* Orginially posted on November 21, 2013

So last week, we talked about how my husband is a slow cooker and I’m a microwave.

There’s a time and place for both but let me tell you what I’ve learned about slow cookers . . .

They’re often slow in their thoughts because, ahem . . . . They’re wise.

They tend to follow James’ advice: be slow to speak, quick to listen, and slow to anger.

Slow-cookers are slow to speak because they understand the power of thought. They don’t want to respond with a knee-jerk reaction that could make a situation worse so they retract a bit, “chew on things” in their heads, and respond when they are likely not as emotional and they’ve had time to really think through the issue at hand.

Last week, something troubling began to whirl in my heart and I started to doubt a few decisions we had made. Decisions that seemed right for us but then the lies started to creep-in and well . . . you probably know how that goes.

It was a Friday night and I’m always tired on Friday nights. Gateway number one: the lies creep in the easiest when we’re tired, friends. Even when we know better, we sometimes give them permission to come on in and have a Coke.

I went to bed feeling the dull ache of a conflicted heart and it greeted me in the morning as well. I prayed that God would show me a way to accept what was troubling me or show me how to be at peace with it.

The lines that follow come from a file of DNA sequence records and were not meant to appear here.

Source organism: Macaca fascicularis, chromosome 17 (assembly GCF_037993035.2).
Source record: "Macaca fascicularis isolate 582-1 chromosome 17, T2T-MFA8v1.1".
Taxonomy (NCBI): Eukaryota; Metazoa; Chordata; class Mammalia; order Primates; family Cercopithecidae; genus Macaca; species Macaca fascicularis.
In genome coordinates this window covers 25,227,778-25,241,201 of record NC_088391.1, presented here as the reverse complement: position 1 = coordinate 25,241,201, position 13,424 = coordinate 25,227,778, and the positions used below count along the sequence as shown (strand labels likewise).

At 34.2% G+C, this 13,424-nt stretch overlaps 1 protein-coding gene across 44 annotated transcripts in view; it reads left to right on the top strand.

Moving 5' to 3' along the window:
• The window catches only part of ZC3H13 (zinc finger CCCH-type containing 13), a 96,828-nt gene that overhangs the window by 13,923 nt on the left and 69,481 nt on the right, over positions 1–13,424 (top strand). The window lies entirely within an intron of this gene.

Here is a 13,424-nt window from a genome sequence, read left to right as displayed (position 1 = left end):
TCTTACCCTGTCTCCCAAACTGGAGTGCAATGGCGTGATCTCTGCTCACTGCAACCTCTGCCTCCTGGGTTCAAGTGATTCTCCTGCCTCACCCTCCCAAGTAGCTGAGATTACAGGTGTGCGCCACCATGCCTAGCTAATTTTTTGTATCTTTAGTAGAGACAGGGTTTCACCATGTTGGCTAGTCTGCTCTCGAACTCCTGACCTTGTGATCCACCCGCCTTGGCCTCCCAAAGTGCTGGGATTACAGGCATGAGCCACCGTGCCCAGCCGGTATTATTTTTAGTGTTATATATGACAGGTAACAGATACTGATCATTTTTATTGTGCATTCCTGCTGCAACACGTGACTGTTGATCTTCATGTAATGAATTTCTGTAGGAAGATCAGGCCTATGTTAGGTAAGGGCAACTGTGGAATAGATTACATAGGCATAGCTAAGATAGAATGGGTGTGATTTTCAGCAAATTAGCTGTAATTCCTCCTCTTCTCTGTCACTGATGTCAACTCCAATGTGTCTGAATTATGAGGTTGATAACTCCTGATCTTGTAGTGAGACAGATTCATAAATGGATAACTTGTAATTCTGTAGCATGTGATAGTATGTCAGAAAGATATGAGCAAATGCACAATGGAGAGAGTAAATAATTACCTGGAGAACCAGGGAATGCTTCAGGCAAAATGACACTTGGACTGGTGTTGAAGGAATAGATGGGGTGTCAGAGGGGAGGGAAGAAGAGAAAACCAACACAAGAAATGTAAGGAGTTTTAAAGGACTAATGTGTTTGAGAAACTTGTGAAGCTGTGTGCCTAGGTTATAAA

I stumbled to find my husband, who was working in his office. Before the glow of his computer screen, I shared the contents of my hurting heart.

His response was like a balm over my exposed and raw skin –  he spoke the exact truth and reason I needed to hear to work me out of that rut.

When our hearts as spouses are open to each other and we remember we’re human with real human vulnerabilities, then authentic relationship can be had.

Vulnerability leads to authenticity.

Authenticity sets the stage for God to be able to do what only God can do.

An instantaneous wave of relief washed over me and I could more clearly see the issue at hand.

We talked a bit more and I left his office. As I was walking down the hall, I realized another truth:

God speaks to me through my husband. A lot.

He speaks to me through my children and many others but wow . . . He really speaks to me through Jason.

It’s exactly why He created the holy union of marriage – two become one and hopefully, the two are very different. Those two very different parts can create a oneness of balance though admittedly, there are days our vast differences make it feel like we live in entirely different worlds.

I once thought our slow-cooker and microwave selves were just another way we are so very different. And it is.

But as I walked down the hallway, I muttered a praise for the differences I once resented.

I am learning from both Him and him.

What do you appreciate about your significant other (or the person closest to you)?